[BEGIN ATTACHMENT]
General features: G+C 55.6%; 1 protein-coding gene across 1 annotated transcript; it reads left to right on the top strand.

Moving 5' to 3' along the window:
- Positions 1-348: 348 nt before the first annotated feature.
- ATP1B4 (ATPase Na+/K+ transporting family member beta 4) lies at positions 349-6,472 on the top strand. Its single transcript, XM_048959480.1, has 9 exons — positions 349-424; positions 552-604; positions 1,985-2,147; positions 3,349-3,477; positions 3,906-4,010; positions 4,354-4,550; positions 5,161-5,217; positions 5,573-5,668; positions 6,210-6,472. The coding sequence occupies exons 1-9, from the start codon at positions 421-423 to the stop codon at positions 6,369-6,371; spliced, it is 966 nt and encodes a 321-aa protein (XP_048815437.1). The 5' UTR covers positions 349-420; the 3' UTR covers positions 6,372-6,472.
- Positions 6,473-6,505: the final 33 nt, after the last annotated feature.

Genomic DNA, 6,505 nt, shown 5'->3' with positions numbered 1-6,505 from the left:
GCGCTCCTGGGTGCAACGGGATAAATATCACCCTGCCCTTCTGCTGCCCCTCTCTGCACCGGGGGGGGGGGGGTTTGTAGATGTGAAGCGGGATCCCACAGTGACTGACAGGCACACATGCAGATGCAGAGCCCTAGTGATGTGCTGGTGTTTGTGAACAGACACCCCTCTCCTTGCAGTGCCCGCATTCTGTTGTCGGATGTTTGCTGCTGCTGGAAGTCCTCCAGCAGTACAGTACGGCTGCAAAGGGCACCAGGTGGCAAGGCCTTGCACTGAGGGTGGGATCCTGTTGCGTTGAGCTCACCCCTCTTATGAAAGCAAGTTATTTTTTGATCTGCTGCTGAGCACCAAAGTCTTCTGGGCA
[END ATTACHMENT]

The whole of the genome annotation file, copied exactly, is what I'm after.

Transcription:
General features: G+C 55.6%; 1 protein-coding gene across 1 annotated transcript; it reads left to right on the top strand.

Moving 5' to 3' along the window:
- Positions 1-348: 348 nt before the first annotated feature.
- ATP1B4 (ATPase Na+/K+ transporting family member beta 4) lies at positions 349-6,472 on the top strand. Its single transcript, XM_048959480.1, has 9 exons — positions 349-424; positions 552-604; positions 1,985-2,147; positions 3,349-3,477; positions 3,906-4,010; positions 4,354-4,550; positions 5,161-5,217; positions 5,573-5,668; positions 6,210-6,472. The coding sequence occupies exons 1-9, from the start codon at positions 421-423 to the stop codon at positions 6,369-6,371; spliced, it is 966 nt and encodes a 321-aa protein (XP_048815437.1). The 5' UTR covers positions 349-420; the 3' UTR covers positions 6,372-6,472.
- Positions 6,473-6,505: the final 33 nt, after the last annotated feature.

Genomic DNA, 6,505 nt, shown 5'->3' with positions numbered 1-6,505 from the left:
GCGCTCCTGGGTGCAACGGGATAAATATCACCCTGCCCTTCTGCTGCCCCTCTCTGCACCGGGGGGGGGGGGGTTTGTAGATGTGAAGCGGGATCCCACAGTGACTGACAGGCACACATGCAGATGCAGAGCCCTAGTGATGTGCTGGTGTTTGTGAACAGACACCCCTCTCCTTGCAGTGCCCGCATTCTGTTGTCGGATGTTTGCTGCTGCTGGAAGTCCTCCAGCAGTACAGTACGGCTGCAAAGGGCACCAGGTGGCAAGGCCTTGCACTGAGGGTGGGATCCTGTTGCGTTGAGCTCACCCCTCTTATGAAAGCAAGTTATTTTTTGATCTGCTGCTGAGCACCAAAGTCTTCTGGGCA